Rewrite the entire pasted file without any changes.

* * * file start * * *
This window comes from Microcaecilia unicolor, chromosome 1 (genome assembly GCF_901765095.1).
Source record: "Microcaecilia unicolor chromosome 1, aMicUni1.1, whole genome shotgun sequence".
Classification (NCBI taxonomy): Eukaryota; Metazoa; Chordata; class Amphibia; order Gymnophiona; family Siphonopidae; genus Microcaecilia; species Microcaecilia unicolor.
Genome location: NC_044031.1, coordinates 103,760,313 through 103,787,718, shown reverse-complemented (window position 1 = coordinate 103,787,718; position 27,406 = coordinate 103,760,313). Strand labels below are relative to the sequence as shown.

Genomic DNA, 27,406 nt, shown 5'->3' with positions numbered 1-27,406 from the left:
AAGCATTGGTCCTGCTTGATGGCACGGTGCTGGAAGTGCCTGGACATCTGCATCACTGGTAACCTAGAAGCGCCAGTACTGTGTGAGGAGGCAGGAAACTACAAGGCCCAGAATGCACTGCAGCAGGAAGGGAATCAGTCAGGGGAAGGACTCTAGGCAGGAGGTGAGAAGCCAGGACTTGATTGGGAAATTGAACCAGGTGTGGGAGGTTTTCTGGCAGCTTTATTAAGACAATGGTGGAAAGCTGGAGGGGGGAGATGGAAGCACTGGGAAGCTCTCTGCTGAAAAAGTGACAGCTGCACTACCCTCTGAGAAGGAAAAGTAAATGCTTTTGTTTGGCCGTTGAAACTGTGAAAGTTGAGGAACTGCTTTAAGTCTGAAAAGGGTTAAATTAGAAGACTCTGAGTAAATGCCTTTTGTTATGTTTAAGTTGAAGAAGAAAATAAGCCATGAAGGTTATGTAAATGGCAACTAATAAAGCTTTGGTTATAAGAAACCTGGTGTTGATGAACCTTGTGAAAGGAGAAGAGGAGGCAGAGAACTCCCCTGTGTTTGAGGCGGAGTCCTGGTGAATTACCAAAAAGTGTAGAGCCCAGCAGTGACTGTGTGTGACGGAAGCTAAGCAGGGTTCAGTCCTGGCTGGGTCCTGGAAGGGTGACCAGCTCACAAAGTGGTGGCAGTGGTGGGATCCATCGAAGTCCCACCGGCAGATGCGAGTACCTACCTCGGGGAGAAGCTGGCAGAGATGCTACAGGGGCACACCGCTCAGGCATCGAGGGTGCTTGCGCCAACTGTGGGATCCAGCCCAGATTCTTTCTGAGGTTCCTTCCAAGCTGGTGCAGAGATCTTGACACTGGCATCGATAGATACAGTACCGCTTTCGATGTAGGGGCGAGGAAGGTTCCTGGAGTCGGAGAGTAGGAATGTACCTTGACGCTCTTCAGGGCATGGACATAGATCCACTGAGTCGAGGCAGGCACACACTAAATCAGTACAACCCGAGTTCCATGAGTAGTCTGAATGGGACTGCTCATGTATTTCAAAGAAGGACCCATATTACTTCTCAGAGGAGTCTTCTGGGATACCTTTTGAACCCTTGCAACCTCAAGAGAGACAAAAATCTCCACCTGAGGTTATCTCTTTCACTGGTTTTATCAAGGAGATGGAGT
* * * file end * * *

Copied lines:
This window comes from Microcaecilia unicolor, chromosome 1 (genome assembly GCF_901765095.1).
Source record: "Microcaecilia unicolor chromosome 1, aMicUni1.1, whole genome shotgun sequence".
Classification (NCBI taxonomy): Eukaryota; Metazoa; Chordata; class Amphibia; order Gymnophiona; family Siphonopidae; genus Microcaecilia; species Microcaecilia unicolor.
Genome location: NC_044031.1, coordinates 103,760,313 through 103,787,718, shown reverse-complemented (window position 1 = coordinate 103,787,718; position 27,406 = coordinate 103,760,313). Strand labels below are relative to the sequence as shown.

Genomic DNA, 27,406 nt, shown 5'->3' with positions numbered 1-27,406 from the left:
AAGCATTGGTCCTGCTTGATGGCACGGTGCTGGAAGTGCCTGGACATCTGCATCACTGGTAACCTAGAAGCGCCAGTACTGTGTGAGGAGGCAGGAAACTACAAGGCCCAGAATGCACTGCAGCAGGAAGGGAATCAGTCAGGGGAAGGACTCTAGGCAGGAGGTGAGAAGCCAGGACTTGATTGGGAAATTGAACCAGGTGTGGGAGGTTTTCTGGCAGCTTTATTAAGACAATGGTGGAAAGCTGGAGGGGGGAGATGGAAGCACTGGGAAGCTCTCTGCTGAAAAAGTGACAGCTGCACTACCCTCTGAGAAGGAAAAGTAAATGCTTTTGTTTGGCCGTTGAAACTGTGAAAGTTGAGGAACTGCTTTAAGTCTGAAAAGGGTTAAATTAGAAGACTCTGAGTAAATGCCTTTTGTTATGTTTAAGTTGAAGAAGAAAATAAGCCATGAAGGTTATGTAAATGGCAACTAATAAAGCTTTGGTTATAAGAAACCTGGTGTTGATGAACCTTGTGAAAGGAGAAGAGGAGGCAGAGAACTCCCCTGTGTTTGAGGCGGAGTCCTGGTGAATTACCAAAAAGTGTAGAGCCCAGCAGTGACTGTGTGTGACGGAAGCTAAGCAGGGTTCAGTCCTGGCTGGGTCCTGGAAGGGTGACCAGCTCACAAAGTGGTGGCAGTGGTGGGATCCATCGAAGTCCCACCGGCAGATGCGAGTACCTACCTCGGGGAGAAGCTGGCAGAGATGCTACAGGGGCACACCGCTCAGGCATCGAGGGTGCTTGCGCCAACTGTGGGATCCAGCCCAGATTCTTTCTGAGGTTCCTTCCAAGCTGGTGCAGAGATCTTGACACTGGCATCGATAGATACAGTACCGCTTTCGATGTAGGGGCGAGGAAGGTTCCTGGAGTCGGAGAGTAGGAATGTACCTTGACGCTCTTCAGGGCATGGACATAGATCCACTGAGTCGAGGCAGGCACACACTAAATCAGTACAACCCGAGTTCCATGAGTAGTCTGAATGGGACTGCTCATGTATTTCAAAGAAGGACCCATATTACTTCTCAGAGGAGTCTTCTGGGATACCTTTTGAACCCTTGCAACCTCAAGAGAGACAAAAATCTCCACCTGAGGTTATCTCTTTCACTGGTTTTATCAAGGAGATGGAGT